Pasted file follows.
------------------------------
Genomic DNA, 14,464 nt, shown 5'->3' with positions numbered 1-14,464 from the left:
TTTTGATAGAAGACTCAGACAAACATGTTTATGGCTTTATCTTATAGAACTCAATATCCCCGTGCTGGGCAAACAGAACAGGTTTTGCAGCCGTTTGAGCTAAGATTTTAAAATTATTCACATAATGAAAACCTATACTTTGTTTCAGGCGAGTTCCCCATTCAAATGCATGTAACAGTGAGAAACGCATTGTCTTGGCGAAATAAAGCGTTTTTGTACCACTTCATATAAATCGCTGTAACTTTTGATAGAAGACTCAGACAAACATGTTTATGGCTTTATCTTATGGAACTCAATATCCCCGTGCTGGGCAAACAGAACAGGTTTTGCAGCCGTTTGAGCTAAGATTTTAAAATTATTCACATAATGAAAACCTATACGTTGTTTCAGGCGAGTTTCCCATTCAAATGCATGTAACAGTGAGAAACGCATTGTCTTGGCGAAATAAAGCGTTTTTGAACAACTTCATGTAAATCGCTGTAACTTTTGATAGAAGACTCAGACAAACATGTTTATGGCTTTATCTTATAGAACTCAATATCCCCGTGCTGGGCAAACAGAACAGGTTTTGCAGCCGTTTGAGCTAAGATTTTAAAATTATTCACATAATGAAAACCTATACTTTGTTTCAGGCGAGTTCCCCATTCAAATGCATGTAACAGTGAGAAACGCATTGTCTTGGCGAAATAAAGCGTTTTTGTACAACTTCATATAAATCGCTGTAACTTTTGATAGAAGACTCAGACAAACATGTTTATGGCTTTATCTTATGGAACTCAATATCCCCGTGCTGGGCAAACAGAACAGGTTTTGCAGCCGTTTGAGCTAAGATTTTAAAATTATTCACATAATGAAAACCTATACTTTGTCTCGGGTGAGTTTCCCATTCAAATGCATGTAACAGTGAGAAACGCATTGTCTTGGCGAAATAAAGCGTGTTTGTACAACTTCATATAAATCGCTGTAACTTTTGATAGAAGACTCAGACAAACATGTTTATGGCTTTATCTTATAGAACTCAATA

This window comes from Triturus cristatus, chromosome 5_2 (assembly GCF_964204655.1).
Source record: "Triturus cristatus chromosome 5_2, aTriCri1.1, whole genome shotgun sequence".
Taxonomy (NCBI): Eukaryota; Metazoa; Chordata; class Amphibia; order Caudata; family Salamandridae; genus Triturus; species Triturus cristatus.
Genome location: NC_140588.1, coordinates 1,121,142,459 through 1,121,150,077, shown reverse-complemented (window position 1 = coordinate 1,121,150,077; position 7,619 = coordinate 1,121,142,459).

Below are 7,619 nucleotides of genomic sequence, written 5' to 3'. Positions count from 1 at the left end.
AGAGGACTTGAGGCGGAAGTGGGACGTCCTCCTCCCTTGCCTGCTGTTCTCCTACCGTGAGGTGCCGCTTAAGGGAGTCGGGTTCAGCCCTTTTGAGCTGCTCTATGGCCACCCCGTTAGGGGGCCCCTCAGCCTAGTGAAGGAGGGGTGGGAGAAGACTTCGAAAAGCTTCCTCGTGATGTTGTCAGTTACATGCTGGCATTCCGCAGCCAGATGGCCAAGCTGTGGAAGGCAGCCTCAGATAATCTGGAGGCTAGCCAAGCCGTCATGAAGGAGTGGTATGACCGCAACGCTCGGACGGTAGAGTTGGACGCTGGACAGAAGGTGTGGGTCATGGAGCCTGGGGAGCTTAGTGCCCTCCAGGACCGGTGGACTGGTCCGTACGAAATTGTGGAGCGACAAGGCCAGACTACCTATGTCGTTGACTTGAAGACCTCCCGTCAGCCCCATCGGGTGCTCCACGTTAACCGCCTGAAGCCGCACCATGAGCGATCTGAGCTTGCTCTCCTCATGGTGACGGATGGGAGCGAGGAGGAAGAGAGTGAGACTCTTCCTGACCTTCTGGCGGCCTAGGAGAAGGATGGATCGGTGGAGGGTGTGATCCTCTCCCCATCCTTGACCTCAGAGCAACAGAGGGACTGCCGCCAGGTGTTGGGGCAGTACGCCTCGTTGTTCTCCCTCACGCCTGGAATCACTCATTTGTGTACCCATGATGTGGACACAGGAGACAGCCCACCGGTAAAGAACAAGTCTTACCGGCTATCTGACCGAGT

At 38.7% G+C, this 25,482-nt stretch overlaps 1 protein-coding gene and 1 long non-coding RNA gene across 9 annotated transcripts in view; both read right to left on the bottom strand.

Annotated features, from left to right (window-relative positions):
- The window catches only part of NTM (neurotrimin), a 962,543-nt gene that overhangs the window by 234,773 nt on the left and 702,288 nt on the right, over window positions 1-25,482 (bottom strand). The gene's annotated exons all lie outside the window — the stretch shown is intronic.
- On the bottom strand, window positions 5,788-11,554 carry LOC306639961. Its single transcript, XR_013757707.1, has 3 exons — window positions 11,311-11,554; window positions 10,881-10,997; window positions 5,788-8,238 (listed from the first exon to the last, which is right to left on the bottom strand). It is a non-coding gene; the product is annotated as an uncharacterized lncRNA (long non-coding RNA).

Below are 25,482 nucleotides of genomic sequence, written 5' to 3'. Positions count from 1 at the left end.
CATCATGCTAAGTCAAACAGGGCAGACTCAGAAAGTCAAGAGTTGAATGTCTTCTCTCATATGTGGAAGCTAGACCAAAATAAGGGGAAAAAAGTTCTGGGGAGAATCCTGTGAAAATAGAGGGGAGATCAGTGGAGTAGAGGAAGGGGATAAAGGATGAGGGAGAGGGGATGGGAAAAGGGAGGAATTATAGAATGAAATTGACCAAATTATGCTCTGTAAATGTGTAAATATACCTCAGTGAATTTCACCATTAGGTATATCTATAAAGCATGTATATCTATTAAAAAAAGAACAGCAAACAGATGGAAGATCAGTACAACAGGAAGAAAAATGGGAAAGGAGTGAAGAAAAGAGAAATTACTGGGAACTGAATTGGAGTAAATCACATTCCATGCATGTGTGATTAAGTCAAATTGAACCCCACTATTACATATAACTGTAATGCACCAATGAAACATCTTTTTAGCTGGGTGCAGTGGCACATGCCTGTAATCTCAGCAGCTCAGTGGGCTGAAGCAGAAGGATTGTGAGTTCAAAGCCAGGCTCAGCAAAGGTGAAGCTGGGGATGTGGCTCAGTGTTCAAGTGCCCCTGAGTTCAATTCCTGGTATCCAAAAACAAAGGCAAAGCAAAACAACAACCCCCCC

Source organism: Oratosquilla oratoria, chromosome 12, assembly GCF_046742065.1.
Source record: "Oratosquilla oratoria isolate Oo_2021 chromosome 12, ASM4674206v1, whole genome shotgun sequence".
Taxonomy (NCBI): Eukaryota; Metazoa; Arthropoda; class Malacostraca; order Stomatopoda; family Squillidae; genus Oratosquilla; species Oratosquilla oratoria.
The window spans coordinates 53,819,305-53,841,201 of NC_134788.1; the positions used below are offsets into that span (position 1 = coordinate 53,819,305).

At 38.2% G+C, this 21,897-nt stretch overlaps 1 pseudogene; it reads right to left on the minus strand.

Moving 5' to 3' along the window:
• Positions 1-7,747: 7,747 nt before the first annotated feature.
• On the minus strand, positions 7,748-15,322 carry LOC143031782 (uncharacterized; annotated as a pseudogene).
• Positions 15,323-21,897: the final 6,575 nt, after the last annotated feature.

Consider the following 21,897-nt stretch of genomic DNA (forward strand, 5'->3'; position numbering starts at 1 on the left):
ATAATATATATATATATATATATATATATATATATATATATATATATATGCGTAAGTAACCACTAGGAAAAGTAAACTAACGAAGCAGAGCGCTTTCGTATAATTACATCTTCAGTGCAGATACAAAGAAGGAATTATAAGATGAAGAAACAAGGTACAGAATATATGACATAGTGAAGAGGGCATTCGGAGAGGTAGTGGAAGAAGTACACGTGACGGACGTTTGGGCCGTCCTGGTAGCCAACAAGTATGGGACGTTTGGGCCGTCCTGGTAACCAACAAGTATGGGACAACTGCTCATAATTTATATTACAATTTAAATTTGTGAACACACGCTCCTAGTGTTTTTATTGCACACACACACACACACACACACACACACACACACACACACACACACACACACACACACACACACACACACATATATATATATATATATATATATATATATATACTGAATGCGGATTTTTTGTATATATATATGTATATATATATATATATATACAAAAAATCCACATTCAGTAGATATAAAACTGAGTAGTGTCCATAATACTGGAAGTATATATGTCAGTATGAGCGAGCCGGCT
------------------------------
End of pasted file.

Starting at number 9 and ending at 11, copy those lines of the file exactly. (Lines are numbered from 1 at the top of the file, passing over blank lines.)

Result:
At 38.7% G+C, this 25,482-nt stretch overlaps 1 protein-coding gene and 1 long non-coding RNA gene across 9 annotated transcripts in view; both read right to left on the bottom strand.

Annotated features, from left to right (window-relative positions):
- The window catches only part of NTM (neurotrimin), a 962,543-nt gene that overhangs the window by 234,773 nt on the left and 702,288 nt on the right, over window positions 1-25,482 (bottom strand). The gene's annotated exons all lie outside the window — the stretch shown is intronic.